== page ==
Finnish Cabinet’s Collapse May Hamper EU Presidency Preparation
(Bloomberg) -- The surprise resignation of Finland’s government has an unfortunate side-effect: it throws a spanner in the works of preparations for the Nordic nation’s European Union presidency.
Finland’s turn holding the bloc’s rotating six-month presidency is set to begin July 1, and the timetable already looked tough with elections coming up. Now, the government’s collapse on a political gamble by Prime Minister Juha Sipila removes policy makers’ oversight from the work to prepare for the EU presidency, leaving civil servants holding the steering wheel.
Opposition Social Democratic Party Leader Antti Rinne, who polls suggest may become the next premier, told news agency STT that he’s concerned over the planning for Finland’s time holding the EU presidency amid a lack of political direction from the government in Helsinki. Work on Finland’s program for the six-month presidency, due to be published in June, remains unfinished.
The EU country in the rotating presidency, currently Romania, manages the bloc’s legislative business on behalf of the member governments as a whole. The nation in that role seeks agreements among EU governments and represents them in deliberations with the European Parliament over legislation.
The biggest issue for Finland during its presidency stint is likely to be negotiations over the EU’s next seven-year spending program, to start in 2021, which have been complicated by the U.K.’s planned departure from the bloc. Finland wants to find agreement on linking EU funds to the upholding of rule-of-law principles -- a divisive issue in the bloc. In addition, the government is keen on boosting security and defense cooperation across Europe.
Finland’s presidency also will coincide with horse-trading over the appointment of the new European Commission following the EU Parliament elections in May, as well as the naming of a successor to European Central Bank President Mario Draghi, whose term ends in October.
What the government’s resignation means for the practical preparation work is that, for instance, Finland will have difficulty putting forward its own initiatives, and responding to any unexpected consequences of the U.K.’s scheduled withdrawal from the EU may become harder.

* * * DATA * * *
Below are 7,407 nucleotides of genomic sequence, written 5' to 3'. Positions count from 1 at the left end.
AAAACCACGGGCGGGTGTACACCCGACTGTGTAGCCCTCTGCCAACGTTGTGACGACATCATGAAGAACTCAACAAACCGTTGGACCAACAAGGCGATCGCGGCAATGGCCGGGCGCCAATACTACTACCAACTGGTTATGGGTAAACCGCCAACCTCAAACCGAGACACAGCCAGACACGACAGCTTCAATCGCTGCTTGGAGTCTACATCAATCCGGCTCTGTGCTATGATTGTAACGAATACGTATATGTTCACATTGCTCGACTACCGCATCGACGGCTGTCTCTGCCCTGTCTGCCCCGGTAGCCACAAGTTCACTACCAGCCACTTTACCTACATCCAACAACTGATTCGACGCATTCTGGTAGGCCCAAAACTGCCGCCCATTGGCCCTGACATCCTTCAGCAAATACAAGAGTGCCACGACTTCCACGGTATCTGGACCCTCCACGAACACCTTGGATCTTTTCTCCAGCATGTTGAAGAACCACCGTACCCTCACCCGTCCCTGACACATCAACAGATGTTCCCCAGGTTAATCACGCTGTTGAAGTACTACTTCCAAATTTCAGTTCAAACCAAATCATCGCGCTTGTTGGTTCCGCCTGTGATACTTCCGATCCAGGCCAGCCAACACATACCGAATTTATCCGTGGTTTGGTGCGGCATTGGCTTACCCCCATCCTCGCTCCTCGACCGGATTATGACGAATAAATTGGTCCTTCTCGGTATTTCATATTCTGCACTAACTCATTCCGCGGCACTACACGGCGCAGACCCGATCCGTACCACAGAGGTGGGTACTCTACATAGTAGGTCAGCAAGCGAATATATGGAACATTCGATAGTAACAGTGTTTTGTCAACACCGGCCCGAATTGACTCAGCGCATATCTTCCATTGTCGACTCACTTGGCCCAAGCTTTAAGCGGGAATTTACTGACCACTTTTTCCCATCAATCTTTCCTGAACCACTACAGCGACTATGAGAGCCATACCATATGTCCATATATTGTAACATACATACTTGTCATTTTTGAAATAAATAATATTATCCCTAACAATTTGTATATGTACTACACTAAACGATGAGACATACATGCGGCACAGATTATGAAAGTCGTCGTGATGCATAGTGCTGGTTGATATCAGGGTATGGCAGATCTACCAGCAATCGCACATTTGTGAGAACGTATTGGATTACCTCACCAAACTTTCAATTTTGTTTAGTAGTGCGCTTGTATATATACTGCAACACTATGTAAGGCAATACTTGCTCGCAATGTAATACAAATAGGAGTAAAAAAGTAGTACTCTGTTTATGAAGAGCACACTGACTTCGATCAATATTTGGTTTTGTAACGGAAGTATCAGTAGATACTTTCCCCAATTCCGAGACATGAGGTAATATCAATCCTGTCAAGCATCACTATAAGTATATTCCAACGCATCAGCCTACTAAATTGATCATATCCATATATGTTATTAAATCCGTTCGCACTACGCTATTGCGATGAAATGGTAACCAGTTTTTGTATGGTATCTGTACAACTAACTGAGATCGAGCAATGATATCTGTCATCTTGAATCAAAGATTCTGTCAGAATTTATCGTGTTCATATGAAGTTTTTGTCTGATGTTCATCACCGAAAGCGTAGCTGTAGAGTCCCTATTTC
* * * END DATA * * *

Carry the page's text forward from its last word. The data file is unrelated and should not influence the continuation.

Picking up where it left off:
Sipila, now in a caretaker role, sought to quell concerns on Saturday, saying the Finnish Parliament is equipped to handle setting the nation’s stance to any pressing issues.
“We have a jointly drafted program for the EU presidency and we’ll continue to work on that together,” Sipila said in an interview on YLE TV1. “I guarantee this will be responsibly handled.”
Even so, Finland will lack its full political powers until a new government is sworn in. For the nation without set political blocs, negotiations to form a government after elections often drag on.
Recent polls indicate the talks won’t be easy as any coalition is likely to need several parties -- and there are just 11 weeks between the April 14 election day and the start of the EU presidency on July 1. The EU Parliament elections in May also will take away some attention.
There are recent examples of how hard putting together a multi-party government can be. While Sipila only needed three weeks in 2015 to compile his three-party cabinet, Jyrki Katainen took almost 10 weeks to form his “six-pack” coalition of parties from across the political spectrum.
Neighboring Sweden took several tries over four months to put together a government after traditional political blocs collapsed amid the rise of the populist Sweden Democrats. In Finland, the populist Finns Party is running on a similar nationalist platform, and may complicate coalition-building negotiations as mainstream parties increasingly shun its rhetoric and principles.
“If government talks are still ongoing when Finland assumes the presidency, I’m happy to oversee the start of the presidency in a caretaker role,” Sipila told reporters on Friday. “But normally a new government is formed before July.”
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